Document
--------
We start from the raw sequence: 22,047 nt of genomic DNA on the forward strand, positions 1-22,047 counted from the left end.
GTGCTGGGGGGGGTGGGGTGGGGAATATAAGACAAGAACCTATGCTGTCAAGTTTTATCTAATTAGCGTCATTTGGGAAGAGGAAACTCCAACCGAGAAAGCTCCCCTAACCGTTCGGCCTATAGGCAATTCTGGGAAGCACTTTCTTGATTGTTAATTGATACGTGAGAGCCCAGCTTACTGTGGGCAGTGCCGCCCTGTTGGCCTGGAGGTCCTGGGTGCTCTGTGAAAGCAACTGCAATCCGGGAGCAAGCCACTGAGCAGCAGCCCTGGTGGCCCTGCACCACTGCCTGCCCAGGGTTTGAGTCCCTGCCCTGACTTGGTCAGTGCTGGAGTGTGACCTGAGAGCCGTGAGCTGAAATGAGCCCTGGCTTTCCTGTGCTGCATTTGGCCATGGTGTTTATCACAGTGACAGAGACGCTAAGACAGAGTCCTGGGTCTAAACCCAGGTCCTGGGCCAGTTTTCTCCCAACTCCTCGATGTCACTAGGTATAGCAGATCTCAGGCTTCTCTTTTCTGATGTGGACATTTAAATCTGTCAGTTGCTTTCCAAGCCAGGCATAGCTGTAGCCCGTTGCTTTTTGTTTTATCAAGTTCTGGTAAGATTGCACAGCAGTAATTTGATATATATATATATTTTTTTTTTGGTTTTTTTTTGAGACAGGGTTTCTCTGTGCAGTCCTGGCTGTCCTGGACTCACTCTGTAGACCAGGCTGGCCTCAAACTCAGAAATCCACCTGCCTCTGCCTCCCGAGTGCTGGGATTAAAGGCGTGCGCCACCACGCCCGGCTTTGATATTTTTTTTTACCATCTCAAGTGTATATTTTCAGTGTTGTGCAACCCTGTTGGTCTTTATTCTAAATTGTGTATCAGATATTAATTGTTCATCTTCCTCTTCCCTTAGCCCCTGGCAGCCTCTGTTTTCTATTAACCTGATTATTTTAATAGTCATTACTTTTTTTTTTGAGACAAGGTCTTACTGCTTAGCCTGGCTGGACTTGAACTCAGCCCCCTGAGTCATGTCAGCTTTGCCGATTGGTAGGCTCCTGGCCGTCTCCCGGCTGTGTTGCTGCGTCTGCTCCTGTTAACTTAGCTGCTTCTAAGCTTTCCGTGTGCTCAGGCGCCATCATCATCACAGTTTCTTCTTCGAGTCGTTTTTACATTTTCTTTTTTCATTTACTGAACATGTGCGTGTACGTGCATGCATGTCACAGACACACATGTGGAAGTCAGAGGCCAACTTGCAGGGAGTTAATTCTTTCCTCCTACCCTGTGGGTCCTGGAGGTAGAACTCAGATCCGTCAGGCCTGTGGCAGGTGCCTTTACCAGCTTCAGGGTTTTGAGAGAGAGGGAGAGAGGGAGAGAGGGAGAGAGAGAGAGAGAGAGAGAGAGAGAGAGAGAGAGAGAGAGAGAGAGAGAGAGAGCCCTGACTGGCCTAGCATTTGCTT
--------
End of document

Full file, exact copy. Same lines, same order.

We start from the raw sequence: 22,047 nt of genomic DNA on the forward strand, positions 1-22,047 counted from the left end.
GTGCTGGGGGGGGTGGGGTGGGGAATATAAGACAAGAACCTATGCTGTCAAGTTTTATCTAATTAGCGTCATTTGGGAAGAGGAAACTCCAACCGAGAAAGCTCCCCTAACCGTTCGGCCTATAGGCAATTCTGGGAAGCACTTTCTTGATTGTTAATTGATACGTGAGAGCCCAGCTTACTGTGGGCAGTGCCGCCCTGTTGGCCTGGAGGTCCTGGGTGCTCTGTGAAAGCAACTGCAATCCGGGAGCAAGCCACTGAGCAGCAGCCCTGGTGGCCCTGCACCACTGCCTGCCCAGGGTTTGAGTCCCTGCCCTGACTTGGTCAGTGCTGGAGTGTGACCTGAGAGCCGTGAGCTGAAATGAGCCCTGGCTTTCCTGTGCTGCATTTGGCCATGGTGTTTATCACAGTGACAGAGACGCTAAGACAGAGTCCTGGGTCTAAACCCAGGTCCTGGGCCAGTTTTCTCCCAACTCCTCGATGTCACTAGGTATAGCAGATCTCAGGCTTCTCTTTTCTGATGTGGACATTTAAATCTGTCAGTTGCTTTCCAAGCCAGGCATAGCTGTAGCCCGTTGCTTTTTGTTTTATCAAGTTCTGGTAAGATTGCACAGCAGTAATTTGATATATATATATATTTTTTTTTTGGTTTTTTTTTGAGACAGGGTTTCTCTGTGCAGTCCTGGCTGTCCTGGACTCACTCTGTAGACCAGGCTGGCCTCAAACTCAGAAATCCACCTGCCTCTGCCTCCCGAGTGCTGGGATTAAAGGCGTGCGCCACCACGCCCGGCTTTGATATTTTTTTTTACCATCTCAAGTGTATATTTTCAGTGTTGTGCAACCCTGTTGGTCTTTATTCTAAATTGTGTATCAGATATTAATTGTTCATCTTCCTCTTCCCTTAGCCCCTGGCAGCCTCTGTTTTCTATTAACCTGATTATTTTAATAGTCATTACTTTTTTTTTTGAGACAAGGTCTTACTGCTTAGCCTGGCTGGACTTGAACTCAGCCCCCTGAGTCATGTCAGCTTTGCCGATTGGTAGGCTCCTGGCCGTCTCCCGGCTGTGTTGCTGCGTCTGCTCCTGTTAACTTAGCTGCTTCTAAGCTTTCCGTGTGCTCAGGCGCCATCATCATCACAGTTTCTTCTTCGAGTCGTTTTTACATTTTCTTTTTTCATTTACTGAACATGTGCGTGTACGTGCATGCATGTCACAGACACACATGTGGAAGTCAGAGGCCAACTTGCAGGGAGTTAATTCTTTCCTCCTACCCTGTGGGTCCTGGAGGTAGAACTCAGATCCGTCAGGCCTGTGGCAGGTGCCTTTACCAGCTTCAGGGTTTTGAGAGAGAGGGAGAGAGGGAGAGAGGGAGAGAGAGAGAGAGAGAGAGAGAGAGAGAGAGAGAGAGAGAGAGAGAGAGAGAGAGCCCTGACTGGCCTAGCATTTGCTT